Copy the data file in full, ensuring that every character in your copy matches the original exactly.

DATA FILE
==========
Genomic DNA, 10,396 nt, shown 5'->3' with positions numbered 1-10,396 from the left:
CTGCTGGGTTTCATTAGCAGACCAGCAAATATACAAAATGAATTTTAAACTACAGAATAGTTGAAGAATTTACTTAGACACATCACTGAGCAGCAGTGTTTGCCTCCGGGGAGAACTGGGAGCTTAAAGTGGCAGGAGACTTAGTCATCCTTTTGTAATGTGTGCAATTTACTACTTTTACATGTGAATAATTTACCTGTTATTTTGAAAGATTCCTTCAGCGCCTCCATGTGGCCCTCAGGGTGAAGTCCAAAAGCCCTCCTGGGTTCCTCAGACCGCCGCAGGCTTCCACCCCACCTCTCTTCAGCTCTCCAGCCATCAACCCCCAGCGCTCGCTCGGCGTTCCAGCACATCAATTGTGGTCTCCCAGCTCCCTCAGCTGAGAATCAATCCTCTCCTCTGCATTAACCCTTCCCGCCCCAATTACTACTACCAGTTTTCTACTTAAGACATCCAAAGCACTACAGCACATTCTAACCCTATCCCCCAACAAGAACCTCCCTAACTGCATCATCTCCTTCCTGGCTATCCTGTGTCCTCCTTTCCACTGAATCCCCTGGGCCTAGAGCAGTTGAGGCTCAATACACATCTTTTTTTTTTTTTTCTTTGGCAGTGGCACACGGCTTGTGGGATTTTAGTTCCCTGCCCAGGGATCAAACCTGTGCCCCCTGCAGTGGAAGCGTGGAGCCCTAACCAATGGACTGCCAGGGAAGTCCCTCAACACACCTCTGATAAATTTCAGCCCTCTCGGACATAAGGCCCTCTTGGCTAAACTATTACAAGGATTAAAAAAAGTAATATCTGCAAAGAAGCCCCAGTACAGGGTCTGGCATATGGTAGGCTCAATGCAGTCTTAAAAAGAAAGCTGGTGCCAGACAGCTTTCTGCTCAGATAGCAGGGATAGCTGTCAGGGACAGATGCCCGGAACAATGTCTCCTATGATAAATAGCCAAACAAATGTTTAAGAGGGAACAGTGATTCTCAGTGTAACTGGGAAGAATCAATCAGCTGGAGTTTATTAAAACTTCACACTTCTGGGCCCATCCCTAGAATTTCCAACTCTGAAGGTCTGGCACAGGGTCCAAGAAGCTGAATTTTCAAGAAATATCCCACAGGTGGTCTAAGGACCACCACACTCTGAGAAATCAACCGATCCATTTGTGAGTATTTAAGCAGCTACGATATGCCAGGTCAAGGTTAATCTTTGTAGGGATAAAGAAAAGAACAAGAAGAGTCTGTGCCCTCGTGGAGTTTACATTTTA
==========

Genomic DNA, 10,396 nt, shown 5'->3' with positions numbered 1-10,396 from the left:
CTGCTGGGTTTCATTAGCAGACCAGCAAATATACAAAATGAATTTTAAACTACAGAATAGTTGAAGAATTTACTTAGACACATCACTGAGCAGCAGTGTTTGCCTCCGGGGAGAACTGGGAGCTTAAAGTGGCAGGAGACTTAGTCATCCTTTTGTAATGTGTGCAATTTACTACTTTTACATGTGAATAATTTACCTGTTATTTTGAAAGATTCCTTCAGCGCCTCCATGTGGCCCTCAGGGTGAAGTCCAAAAGCCCTCCTGGGTTCCTCAGACCGCCGCAGGCTTCCACCCCACCTCTCTTCAGCTCTCCAGCCATCAACCCCCAGCGCTCGCTCGGCGTTCCAGCACATCAATTGTGGTCTCCCAGCTCCCTCAGCTGAGAATCAATCCTCTCCTCTGCATTAACCCTTCCCGCCCCAATTACTACTACCAGTTTTCTACTTAAGACATCCAAAGCACTACAGCACATTCTAACCCTATCCCCCAACAAGAACCTCCCTAACTGCATCATCTCCTTCCTGGCTATCCTGTGTCCTCCTTTCCACTGAATCCCCTGGGCCTAGAGCAGTTGAGGCTCAATACACATCTTTTTTTTTTTTTTCTTTGGCAGTGGCACACGGCTTGTGGGATTTTAGTTCCCTGCCCAGGGATCAAACCTGTGCCCCCTGCAGTGGAAGCGTGGAGCCCTAACCAATGGACTGCCAGGGAAGTCCCTCAACACACCTCTGATAAATTTCAGCCCTCTCGGACATAAGGCCCTCTTGGCTAAACTATTACAAGGATTAAAAAAAGTAATATCTGCAAAGAAGCCCCAGTACAGGGTCTGGCATATGGTAGGCTCAATGCAGTCTTAAAAAGAAAGCTGGTGCCAGACAGCTTTCTGCTCAGATAGCAGGGATAGCTGTCAGGGACAGATGCCCGGAACAATGTCTCCTATGATAAATAGCCAAACAAATGTTTAAGAGGGAACAGTGATTCTCAGTGTAACTGGGAAGAATCAATCAGCTGGAGTTTATTAAAACTTCACACTTCTGGGCCCATCCCTAGAATTTCCAACTCTGAAGGTCTGGCACAGGGTCCAAGAAGCTGAATTTTCAAGAAATATCCCACAGGTGGTCTAAGGACCACCACACTCTGAGAAATCAACCGATCCATTTGTGAGTATTTAAGCAGCTACGATATGCCAGGTCAAGGTTAATCTTTGTAGGGATAAAGAAAAGAACAAGAAGAGTCTGTGCCCTCGTGGAGTTTACATTTTA